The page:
As it turns out, President Eisenhower could have perhaps paid more attention to his own warning regarding the dangers posed by the military-industrial complex.
Shupak ably illustrates Israel's usefulness in complementing US bellicosity and furthering imperial designs in not only the Middle East but also the wider world, describing Israel as a "garrison for US-led imperialist capitalism" as well as a convenient venue "for the US to subsidise America's military industry" via gargantuan military aid and weapons deals.
A Palestinian boy holds his sister near the rubble of their home, destroyed in the 2014 Gaza war (Reuters)
While Shupak does a thorough job of filling in the gaping contextual holes in the mainstream narrative on Palestine-Israel – and defying what is essentially a historical disappearing act on the part of the US establishment and media –The Wrong Story might have benefited from a wider survey of mainstream media coverage rather than a concentrated focus on a collection of five New York Times editorials pertaining to Protective Edge.
After all, the "wrong story" is ingrained in non-editorial news reports, as well.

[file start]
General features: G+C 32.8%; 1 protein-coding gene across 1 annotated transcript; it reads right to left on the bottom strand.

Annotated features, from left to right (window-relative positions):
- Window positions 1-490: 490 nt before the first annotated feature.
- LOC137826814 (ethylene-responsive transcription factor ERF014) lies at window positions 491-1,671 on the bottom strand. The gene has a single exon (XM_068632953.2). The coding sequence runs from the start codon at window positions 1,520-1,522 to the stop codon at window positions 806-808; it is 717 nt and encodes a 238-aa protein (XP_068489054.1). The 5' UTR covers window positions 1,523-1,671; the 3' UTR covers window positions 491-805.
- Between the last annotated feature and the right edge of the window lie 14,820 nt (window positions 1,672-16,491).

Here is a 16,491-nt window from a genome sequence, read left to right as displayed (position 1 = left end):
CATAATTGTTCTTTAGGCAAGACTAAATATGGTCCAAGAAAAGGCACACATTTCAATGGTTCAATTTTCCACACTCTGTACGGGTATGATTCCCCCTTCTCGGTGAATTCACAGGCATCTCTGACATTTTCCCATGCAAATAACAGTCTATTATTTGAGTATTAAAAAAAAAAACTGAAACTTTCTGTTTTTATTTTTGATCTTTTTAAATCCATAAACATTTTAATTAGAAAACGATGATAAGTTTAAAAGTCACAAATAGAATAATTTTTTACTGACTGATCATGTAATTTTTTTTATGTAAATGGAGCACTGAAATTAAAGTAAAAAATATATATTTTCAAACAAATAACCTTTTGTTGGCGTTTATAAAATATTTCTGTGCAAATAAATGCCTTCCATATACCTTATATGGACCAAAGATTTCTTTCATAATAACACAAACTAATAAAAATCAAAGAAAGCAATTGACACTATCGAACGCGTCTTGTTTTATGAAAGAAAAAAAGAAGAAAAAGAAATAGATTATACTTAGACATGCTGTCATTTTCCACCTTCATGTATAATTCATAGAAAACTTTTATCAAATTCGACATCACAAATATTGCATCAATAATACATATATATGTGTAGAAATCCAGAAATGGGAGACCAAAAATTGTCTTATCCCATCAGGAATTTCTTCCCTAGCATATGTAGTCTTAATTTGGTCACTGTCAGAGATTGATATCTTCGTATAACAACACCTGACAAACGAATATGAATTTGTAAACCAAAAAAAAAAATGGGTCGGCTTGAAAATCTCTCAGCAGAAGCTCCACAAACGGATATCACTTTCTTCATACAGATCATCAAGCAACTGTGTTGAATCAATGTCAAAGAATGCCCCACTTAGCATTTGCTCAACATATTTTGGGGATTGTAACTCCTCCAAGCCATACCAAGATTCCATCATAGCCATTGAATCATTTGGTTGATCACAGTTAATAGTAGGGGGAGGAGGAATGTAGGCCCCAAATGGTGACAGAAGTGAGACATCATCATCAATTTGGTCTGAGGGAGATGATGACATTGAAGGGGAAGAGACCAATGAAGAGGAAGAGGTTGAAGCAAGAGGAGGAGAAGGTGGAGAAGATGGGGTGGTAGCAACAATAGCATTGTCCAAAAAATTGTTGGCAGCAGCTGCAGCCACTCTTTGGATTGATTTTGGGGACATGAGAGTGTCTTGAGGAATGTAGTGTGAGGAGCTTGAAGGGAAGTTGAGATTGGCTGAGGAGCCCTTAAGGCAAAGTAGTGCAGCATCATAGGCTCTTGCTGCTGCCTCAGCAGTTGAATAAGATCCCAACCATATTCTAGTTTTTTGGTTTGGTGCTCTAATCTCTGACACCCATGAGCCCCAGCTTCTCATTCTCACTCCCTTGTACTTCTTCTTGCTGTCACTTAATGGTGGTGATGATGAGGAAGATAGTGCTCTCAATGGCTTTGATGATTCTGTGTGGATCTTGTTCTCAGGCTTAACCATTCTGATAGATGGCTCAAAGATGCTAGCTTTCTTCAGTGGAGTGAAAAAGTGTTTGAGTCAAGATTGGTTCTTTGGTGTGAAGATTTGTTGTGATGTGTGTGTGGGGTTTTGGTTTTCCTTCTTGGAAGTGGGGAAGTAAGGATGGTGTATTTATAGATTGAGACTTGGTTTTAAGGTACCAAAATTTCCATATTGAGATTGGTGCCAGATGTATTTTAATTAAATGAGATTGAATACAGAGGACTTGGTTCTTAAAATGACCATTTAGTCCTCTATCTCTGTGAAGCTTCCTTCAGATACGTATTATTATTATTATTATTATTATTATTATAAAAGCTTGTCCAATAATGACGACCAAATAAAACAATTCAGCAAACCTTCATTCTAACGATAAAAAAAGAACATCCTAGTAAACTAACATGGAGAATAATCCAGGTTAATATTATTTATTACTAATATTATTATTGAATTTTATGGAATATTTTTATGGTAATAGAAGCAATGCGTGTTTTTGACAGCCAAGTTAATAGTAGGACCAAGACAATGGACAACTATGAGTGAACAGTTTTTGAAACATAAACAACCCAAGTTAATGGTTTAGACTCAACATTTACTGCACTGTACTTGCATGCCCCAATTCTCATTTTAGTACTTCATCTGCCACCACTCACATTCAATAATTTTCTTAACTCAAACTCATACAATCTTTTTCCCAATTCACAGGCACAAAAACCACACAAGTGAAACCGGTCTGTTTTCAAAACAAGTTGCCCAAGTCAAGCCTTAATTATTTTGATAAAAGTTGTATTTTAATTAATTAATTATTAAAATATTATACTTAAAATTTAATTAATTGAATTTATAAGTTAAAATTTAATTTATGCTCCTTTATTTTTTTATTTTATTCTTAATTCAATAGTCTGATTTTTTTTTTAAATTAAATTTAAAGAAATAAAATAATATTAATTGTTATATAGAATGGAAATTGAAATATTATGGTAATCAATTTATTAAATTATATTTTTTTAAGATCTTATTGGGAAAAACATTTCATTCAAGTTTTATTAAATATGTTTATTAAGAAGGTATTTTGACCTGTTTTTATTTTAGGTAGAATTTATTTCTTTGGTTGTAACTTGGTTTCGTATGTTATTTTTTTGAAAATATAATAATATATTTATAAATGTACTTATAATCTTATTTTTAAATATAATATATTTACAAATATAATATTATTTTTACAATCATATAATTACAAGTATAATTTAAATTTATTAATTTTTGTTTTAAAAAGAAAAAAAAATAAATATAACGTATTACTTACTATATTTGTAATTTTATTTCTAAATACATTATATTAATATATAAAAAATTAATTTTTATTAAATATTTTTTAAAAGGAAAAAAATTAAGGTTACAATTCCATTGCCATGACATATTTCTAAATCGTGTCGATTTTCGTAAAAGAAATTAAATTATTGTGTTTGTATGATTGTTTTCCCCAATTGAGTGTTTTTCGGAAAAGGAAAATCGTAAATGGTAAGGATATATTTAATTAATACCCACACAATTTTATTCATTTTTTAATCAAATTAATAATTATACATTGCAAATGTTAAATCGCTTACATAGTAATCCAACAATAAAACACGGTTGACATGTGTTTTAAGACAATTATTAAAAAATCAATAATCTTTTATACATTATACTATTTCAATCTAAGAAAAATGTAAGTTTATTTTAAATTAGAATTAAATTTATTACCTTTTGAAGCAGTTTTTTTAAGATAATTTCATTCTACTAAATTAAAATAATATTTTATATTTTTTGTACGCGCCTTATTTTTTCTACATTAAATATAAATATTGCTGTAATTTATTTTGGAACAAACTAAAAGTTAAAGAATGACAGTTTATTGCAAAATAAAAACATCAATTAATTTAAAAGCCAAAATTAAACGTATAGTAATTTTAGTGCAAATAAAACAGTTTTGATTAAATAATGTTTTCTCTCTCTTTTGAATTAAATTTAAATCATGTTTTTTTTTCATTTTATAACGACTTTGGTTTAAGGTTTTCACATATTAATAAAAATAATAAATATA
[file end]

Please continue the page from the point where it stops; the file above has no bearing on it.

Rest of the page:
Set the record straight
The super-ambiguous-and-sanitised headline "Boys Drawn to Gaza Beach, and Into Centre of Mideast Strife" comes to mind – a certain Times recap of Israel's murder of four young Palestinian boys playing football on a beach during Operation Protective Edge.
Furthermore, straight news stories also exhibit the same addiction to truncated and manipulated timelines that Shupak addresses in his book – timelines according to which Israel is always and without a doubt "responding" to or "retaliating" against some or other Palestinian transgression (just as, for instance, the poor French were only ever "reacting" to Algerian aggression in Algerian territory that France had taken the liberty of colonising).